Exclusive: RT Visits the Set of Dean Spanley

We talk the transmigration of souls with Peter O'Toole and Sam Neill.

by |

Sam Neill - Jeff Vespa/WireImage.comIt's just about coming up to lunchtime on a grey, wintry day at Holkham Hall, a palatial estate in Norfolk, England. As Kiwi director Toa Fraser calls cut and asks his crew to set up another shot, Peter O'Toole strolls past RT in what would be complete Edwardian period costume were it not for a pair of comfy-looking Ugg boots on his feet, and then disappears into a plastic hut only marginally bigger than himself. It's quite the most anachronistic sight one can describe, but when you consider that the practitioner of this odd art is Peter O'Toole everything seems to make perfect sense.

Welcome to the set of Dean Spanley, a quirky period comedy based on a book by Lord Dunsany. O'Toole is the father to Jeremy Northam's narrator who stumbles upon the titular Dean - played by Sam Neill - as the trio attend a lecture on the transmigration of souls given by a swami, Art Malik. Intrigued that a man of God would entertain the notion that a soul can jump from being to being, the narrator attempts to strike up a friendship with the Dean, discovering that lubricating him with his favourite drink provokes unusual conversation. When the Dean sips an Imperial Tokay wine he starts channelling memories from his former life as a dog...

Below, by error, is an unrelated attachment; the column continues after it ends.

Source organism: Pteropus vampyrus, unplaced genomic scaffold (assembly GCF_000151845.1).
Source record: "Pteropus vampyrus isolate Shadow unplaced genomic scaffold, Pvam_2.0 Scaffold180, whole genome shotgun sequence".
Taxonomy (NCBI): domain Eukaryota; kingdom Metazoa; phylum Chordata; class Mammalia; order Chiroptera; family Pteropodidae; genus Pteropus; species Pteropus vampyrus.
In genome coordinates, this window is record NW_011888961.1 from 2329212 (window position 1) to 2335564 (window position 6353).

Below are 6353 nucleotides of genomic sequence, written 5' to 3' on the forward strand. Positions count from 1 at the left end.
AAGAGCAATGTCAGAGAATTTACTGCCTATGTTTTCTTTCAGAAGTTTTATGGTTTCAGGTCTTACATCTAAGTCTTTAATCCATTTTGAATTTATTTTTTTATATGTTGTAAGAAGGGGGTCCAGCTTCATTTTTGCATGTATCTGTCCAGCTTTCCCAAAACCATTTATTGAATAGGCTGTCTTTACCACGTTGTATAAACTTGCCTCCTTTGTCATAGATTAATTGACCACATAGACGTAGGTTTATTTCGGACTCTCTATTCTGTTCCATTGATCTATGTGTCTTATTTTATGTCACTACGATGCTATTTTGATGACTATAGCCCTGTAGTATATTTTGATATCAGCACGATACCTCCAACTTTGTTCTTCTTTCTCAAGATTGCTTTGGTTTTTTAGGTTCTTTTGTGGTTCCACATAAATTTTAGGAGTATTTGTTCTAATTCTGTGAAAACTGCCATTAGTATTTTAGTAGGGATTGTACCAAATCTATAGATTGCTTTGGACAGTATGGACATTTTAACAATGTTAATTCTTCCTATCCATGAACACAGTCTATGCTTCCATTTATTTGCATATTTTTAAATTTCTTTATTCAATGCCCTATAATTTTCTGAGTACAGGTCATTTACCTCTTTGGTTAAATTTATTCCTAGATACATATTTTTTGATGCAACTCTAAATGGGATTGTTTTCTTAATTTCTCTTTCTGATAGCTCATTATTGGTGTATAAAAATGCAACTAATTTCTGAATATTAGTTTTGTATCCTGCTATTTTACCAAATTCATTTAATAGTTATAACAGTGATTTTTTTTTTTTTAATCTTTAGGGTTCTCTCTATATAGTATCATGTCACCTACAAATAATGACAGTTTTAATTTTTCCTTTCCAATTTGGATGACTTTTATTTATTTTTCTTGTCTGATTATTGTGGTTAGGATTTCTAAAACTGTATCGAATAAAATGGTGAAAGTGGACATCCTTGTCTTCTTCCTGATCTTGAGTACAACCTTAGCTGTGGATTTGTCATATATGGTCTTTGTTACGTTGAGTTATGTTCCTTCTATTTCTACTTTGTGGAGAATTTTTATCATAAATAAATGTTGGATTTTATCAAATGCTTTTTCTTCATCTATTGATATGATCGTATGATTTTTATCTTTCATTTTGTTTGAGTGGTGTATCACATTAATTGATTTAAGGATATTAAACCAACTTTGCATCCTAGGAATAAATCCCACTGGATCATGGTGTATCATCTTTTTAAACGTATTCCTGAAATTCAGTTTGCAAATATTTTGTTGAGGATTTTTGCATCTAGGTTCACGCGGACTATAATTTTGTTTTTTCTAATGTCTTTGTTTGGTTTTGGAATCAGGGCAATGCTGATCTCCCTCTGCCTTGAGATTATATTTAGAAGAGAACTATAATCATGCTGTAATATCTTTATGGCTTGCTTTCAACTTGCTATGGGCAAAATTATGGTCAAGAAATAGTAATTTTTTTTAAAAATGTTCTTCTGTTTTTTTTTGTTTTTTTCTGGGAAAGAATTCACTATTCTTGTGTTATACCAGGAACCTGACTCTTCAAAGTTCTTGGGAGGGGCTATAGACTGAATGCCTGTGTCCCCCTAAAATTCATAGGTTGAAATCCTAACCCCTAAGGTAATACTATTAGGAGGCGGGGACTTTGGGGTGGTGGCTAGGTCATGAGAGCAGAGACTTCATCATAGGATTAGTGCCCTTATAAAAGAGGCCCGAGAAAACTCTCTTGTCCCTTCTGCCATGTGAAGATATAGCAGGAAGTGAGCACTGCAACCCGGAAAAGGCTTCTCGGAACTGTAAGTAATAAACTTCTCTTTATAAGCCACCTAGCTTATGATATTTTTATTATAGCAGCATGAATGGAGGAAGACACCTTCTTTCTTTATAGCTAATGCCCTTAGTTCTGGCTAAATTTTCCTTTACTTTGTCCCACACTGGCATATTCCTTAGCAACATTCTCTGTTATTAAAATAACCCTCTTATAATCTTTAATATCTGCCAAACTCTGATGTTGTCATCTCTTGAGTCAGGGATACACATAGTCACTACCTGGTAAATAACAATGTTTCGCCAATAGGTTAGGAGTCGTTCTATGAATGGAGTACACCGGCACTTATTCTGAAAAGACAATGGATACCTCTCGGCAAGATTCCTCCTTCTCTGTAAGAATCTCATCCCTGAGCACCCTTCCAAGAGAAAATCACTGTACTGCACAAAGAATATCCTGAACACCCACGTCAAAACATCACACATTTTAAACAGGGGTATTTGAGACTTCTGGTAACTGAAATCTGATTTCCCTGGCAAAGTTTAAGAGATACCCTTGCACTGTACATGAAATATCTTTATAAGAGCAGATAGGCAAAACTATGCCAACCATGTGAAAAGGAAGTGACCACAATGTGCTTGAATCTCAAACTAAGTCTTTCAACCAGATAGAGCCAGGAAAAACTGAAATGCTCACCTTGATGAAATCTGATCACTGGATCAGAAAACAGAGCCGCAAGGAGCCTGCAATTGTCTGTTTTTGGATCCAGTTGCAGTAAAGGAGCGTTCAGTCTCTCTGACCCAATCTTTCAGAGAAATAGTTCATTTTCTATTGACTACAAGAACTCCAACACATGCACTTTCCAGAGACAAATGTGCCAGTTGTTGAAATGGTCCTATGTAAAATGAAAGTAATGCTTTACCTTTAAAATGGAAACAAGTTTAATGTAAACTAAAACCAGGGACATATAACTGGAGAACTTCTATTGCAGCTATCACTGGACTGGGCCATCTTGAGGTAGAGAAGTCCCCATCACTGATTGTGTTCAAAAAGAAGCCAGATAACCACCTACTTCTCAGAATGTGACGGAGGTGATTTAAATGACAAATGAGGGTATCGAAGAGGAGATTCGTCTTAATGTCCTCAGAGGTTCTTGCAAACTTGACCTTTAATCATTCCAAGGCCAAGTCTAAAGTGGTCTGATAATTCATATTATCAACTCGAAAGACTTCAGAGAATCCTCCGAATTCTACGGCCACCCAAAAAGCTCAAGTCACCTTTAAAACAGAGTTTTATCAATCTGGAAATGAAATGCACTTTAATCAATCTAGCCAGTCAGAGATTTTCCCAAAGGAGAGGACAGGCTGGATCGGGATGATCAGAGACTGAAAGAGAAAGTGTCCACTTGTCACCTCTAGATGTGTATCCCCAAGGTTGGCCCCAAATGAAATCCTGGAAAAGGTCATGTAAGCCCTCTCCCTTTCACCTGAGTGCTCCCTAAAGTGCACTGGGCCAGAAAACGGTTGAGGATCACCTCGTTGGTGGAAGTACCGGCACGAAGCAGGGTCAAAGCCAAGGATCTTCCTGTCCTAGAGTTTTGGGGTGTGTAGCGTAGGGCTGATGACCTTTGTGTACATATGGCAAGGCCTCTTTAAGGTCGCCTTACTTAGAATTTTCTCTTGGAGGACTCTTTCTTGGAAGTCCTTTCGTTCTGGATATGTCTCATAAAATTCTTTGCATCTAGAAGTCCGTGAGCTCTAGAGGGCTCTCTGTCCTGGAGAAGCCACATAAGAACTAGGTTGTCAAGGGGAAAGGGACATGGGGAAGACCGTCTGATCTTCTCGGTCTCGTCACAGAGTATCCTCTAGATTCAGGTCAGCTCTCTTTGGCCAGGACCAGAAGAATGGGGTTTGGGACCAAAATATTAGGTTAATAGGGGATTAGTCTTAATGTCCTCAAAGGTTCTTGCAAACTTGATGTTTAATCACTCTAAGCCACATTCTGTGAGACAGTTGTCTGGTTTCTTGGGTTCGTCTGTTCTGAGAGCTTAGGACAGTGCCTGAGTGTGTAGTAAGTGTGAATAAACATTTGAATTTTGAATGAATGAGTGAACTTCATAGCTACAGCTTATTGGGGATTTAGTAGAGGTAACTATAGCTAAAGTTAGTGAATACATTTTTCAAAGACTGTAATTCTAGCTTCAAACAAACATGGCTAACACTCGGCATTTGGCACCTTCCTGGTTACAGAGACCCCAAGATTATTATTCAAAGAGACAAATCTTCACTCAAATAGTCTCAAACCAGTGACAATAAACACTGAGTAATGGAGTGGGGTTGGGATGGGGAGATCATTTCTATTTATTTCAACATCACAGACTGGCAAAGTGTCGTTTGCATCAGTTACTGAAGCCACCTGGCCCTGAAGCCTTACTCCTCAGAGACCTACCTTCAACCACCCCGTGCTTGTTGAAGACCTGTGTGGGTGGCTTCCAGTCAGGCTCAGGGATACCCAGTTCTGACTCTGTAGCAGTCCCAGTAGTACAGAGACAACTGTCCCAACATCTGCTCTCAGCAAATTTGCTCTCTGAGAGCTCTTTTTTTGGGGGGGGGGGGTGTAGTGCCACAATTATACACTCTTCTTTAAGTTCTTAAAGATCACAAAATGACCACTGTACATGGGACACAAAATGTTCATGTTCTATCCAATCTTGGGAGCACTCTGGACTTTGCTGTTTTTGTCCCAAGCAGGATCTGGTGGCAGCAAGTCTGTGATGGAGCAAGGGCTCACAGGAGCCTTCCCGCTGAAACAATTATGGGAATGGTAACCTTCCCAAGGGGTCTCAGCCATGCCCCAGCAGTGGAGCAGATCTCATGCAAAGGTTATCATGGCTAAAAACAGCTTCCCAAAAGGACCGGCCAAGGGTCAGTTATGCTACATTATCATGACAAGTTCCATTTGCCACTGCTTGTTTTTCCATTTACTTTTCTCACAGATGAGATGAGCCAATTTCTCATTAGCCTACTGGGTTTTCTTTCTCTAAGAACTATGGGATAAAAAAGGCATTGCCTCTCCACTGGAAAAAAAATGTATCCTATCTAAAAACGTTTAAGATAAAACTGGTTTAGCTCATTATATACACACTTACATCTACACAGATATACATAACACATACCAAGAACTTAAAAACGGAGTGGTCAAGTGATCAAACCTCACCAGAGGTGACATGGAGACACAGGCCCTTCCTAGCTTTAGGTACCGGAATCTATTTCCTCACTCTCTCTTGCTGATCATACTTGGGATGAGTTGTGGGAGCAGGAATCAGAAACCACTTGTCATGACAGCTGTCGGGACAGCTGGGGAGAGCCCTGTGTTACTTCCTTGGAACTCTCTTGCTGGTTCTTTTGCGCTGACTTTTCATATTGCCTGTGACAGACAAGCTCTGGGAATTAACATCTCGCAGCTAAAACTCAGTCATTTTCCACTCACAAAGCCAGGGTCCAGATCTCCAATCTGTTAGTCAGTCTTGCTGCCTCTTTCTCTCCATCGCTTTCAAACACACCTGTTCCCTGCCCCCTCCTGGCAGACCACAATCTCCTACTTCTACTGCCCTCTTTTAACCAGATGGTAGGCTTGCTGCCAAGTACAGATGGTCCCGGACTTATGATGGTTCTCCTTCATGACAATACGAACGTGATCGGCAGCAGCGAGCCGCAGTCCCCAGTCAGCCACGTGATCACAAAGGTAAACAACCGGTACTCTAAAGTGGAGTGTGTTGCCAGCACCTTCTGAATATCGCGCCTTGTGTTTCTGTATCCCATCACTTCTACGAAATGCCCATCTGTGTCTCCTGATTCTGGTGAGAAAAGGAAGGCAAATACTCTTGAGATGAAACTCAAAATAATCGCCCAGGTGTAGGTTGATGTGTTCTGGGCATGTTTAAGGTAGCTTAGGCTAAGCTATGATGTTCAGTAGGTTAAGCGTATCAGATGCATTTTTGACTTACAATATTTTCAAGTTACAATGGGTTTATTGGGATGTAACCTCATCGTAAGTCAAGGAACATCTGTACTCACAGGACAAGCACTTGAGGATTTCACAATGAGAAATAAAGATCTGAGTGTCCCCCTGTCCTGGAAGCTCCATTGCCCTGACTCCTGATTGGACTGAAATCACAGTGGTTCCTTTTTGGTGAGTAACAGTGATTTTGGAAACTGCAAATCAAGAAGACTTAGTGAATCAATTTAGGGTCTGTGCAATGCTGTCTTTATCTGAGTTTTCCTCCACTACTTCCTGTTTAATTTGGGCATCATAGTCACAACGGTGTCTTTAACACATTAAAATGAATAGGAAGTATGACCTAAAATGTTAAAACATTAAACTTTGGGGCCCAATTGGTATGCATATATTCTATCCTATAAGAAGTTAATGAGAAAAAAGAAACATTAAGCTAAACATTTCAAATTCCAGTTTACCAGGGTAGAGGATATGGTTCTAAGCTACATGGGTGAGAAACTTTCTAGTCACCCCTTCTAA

"Surreal" barely covers it, and that synopsis reveals little about the themes of the book, adapted for the screen by Rob Roy scribe Alan Sharp. O'Toole's curmudgeonly father and his relationship with his son is the true heart of the story, brought to life by the sheer force of personality the 75 year-old actor injects. Indeed, as O'Toole returns for the next set-up opposite Neill, he ad-libs at the end of the line and forces his co-star to burst into laughter. As they go for the next take, O'Toole delivers the line as written, but Neill is gone again.

Catching up with RT after the shot, Neill explains the hazards of working with someone as notoriously devilish as O'Toole. "You just have to see a twinkle in the corner of his eye and you crease up," he laughs, "He's a very funny guy. Such a naughty and adept man; he's extraordinary."

Dean Spanley
Holkham Hall in Norfolk - the site of RT's day on the set of Dean Spanley.

For director Toa Fraser that personality, present in the entire cast, is what will make the film both funny and heartfelt. "It's an emotionally compelling movie at its heart," he explains, "but it's been fun to play with these comedic elements and the period and the fantasy. And it's really a performance-driven film so we were incredibly lucky to get the cast we've got."

Comments